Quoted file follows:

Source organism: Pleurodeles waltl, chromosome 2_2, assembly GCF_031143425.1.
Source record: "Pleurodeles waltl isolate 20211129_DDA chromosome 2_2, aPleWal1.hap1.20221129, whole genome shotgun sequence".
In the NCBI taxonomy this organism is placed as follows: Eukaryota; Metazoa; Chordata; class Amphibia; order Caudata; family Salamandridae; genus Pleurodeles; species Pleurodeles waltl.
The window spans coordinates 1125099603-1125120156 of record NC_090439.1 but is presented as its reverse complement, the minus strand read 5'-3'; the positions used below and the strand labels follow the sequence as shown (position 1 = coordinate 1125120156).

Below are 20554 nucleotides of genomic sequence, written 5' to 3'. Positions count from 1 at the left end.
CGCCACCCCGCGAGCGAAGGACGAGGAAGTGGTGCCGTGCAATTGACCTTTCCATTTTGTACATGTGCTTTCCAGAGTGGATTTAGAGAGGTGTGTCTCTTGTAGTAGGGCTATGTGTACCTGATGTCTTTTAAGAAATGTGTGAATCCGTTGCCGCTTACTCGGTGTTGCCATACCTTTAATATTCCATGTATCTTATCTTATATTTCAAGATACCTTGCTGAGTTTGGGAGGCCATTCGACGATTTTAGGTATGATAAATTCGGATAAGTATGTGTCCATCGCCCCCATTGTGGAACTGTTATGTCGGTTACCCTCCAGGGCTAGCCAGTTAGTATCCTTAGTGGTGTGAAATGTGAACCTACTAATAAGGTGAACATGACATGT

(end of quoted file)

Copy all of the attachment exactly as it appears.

Source organism: Pleurodeles waltl, chromosome 2_2, assembly GCF_031143425.1.
Source record: "Pleurodeles waltl isolate 20211129_DDA chromosome 2_2, aPleWal1.hap1.20221129, whole genome shotgun sequence".
In the NCBI taxonomy this organism is placed as follows: Eukaryota; Metazoa; Chordata; class Amphibia; order Caudata; family Salamandridae; genus Pleurodeles; species Pleurodeles waltl.
The window spans coordinates 1125099603-1125120156 of record NC_090439.1 but is presented as its reverse complement, the minus strand read 5'-3'; the positions used below and the strand labels follow the sequence as shown (position 1 = coordinate 1125120156).

Below are 20554 nucleotides of genomic sequence, written 5' to 3'. Positions count from 1 at the left end.
CGCCACCCCGCGAGCGAAGGACGAGGAAGTGGTGCCGTGCAATTGACCTTTCCATTTTGTACATGTGCTTTCCAGAGTGGATTTAGAGAGGTGTGTCTCTTGTAGTAGGGCTATGTGTACCTGATGTCTTTTAAGAAATGTGTGAATCCGTTGCCGCTTACTCGGTGTTGCCATACCTTTAATATTCCATGTATCTTATCTTATATTTCAAGATACCTTGCTGAGTTTGGGAGGCCATTCGACGATTTTAGGTATGATAAATTCGGATAAGTATGTGTCCATCGCCCCCATTGTGGAACTGTTATGTCGGTTACCCTCCAGGGCTAGCCAGTTAGTATCCTTAGTGGTGTGAAATGTGAACCTACTAATAAGGTGAACATGACATGT